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MINNESOTANS “Feeling Good” ABOUT TORNADO RELIEF

May 26, 2013

I know it make us “feel better” to do something-anything to help those in need, so once again, Minnesotans conducted a food drive for disaster relief for those harmed by the Oklahoma tornado last week.  What about the plea from Oklahoman officials themselves on the very day the tornado struck did we not understand?

They asked specifically that those who wanted to help should donate cash to the Red Cross instead….and on that same day, they took the time to explain why.  This is an issue – wherever it takes place- that is dear to me because of lessons learned when I was involved twenty-five years ago with Second Harvest and “Taste” activities here in Minnesota. And every time I watch it unfold, I ask myself “When are we going to listen?!!!”

It is a fact.  When “feeling good” is compared to financial and operational efficiency, “feel good” loses.  I am not suggesting that we put down that “need to help” response; I just wish the press would aid in delivering the message that might someday allow us to redirect those good instincts to something that actually HELPS those in need.  But once again, that truck we sent to Oklahoma filled with “stuff” was proudly featured on all the news channels this past week.

So once again, here is some “food for thought” in hopes that someday, somewhere, logic will trump “feeling good” and we will learn to help those in need in a more efficient manner!

Add up the costs of donated food vs. what could have been purchased by professional buyers with expert knowledge about needs for disaster relief.  When compared to what is spent buying wholesale or less…”Feel Good” loses.

Add up the nutritional value of donated food-usually canned or boxed and individual portions of plastic-bottled water  vs. those items purchased by professional buyers with access to fresh and frozen goods…”Feel Good” loses.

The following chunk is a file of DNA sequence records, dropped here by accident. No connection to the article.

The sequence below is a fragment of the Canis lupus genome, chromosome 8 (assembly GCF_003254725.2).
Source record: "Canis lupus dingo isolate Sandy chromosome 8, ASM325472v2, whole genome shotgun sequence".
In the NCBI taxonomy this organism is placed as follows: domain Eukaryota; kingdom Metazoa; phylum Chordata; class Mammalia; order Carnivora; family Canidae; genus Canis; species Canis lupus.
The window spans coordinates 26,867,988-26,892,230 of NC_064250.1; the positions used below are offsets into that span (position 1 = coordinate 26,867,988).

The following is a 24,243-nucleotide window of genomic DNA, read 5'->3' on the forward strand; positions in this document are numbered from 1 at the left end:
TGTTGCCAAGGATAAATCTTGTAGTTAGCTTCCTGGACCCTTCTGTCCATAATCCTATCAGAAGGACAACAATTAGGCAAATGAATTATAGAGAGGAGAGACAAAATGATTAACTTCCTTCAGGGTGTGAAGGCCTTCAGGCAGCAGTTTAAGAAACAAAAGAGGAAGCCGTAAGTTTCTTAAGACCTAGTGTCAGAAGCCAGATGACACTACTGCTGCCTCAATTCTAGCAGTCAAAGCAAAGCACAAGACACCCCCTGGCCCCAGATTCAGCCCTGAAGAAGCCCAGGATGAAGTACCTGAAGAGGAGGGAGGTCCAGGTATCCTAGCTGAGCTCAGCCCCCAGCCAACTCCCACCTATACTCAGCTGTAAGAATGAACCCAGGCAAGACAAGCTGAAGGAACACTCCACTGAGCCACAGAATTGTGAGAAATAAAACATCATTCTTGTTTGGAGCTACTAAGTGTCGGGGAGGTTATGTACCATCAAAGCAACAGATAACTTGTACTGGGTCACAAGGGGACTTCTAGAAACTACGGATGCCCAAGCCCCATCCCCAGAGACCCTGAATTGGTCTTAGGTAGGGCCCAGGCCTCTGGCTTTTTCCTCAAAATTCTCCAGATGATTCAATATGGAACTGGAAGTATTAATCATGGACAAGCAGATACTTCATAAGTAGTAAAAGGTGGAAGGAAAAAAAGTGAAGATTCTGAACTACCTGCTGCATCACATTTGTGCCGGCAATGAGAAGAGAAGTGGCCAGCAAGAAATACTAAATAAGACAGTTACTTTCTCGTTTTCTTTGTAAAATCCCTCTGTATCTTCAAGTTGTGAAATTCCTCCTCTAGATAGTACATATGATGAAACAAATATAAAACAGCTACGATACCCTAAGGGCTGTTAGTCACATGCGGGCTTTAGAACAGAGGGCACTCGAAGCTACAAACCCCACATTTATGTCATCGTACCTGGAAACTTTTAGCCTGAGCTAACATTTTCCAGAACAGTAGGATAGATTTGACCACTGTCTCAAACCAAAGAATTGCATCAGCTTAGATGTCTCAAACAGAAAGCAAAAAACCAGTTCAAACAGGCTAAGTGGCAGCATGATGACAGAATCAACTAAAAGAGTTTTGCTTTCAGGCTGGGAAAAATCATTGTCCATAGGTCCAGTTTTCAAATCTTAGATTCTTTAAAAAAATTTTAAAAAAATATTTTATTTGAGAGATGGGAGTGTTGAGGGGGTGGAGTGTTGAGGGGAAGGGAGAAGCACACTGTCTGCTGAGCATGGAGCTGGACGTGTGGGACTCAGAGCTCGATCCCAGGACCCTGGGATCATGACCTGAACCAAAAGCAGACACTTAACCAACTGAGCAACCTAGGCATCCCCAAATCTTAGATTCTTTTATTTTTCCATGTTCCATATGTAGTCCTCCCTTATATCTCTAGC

Add up the out-of-pocket costs that food drive just created.  Think in terms of dollars for the truck rental, the driver and gas to move the contributed items from Minnesota to Oklahoma.  How much more focused assistance could have been purchased if these dollars had been channeled to efficient experts in disaster relief?…”Feel Good” loses.

And when that truck arrives?  Who pays to organize these amateur trucks?  Who unloads?  Who sorts and stores and pays for warehouses and labor rental just to get our gifts organized and directed into the on site distribution system?  Why do we insist on adding steps to the process that create inefficiency?  Single bags and boxes get shelved manually – not via a computerized system aided by fork lifts and an inventory system to track what arrived, what’s available and what has been eventually been redirected to those in need. Another burden piled on those in need and those experts working to help them…so “Feel Good” loses.

Did anyone think how individual or family size portion “gifts” would be used by people who have no homes, no kitchens, no stoves or even can-openers?  How much of what was sent was purchased in industrial use quantities so it might be redirected to temporary shelters?  Once again, “Feel Good” loses.

How much do all those single plastic water bottles and food cans/boxes contribute to waste…needing to be picked up by garbage collectors that may not even be in service yet?  And those in service have as a priority cleaning up storm debris.  They and any waste land fills in the area are already pretty “stretched” with the task at hand.  So again, “feel good” loses.

I know I sound like Scrooge.  I do not mean to at all.  I just wish that we would listen to the experts and to those in need, and instead of organizing so we “feel good” will organize based on need and efficiency and provide what the victims have asked for and can use.

 

 

 

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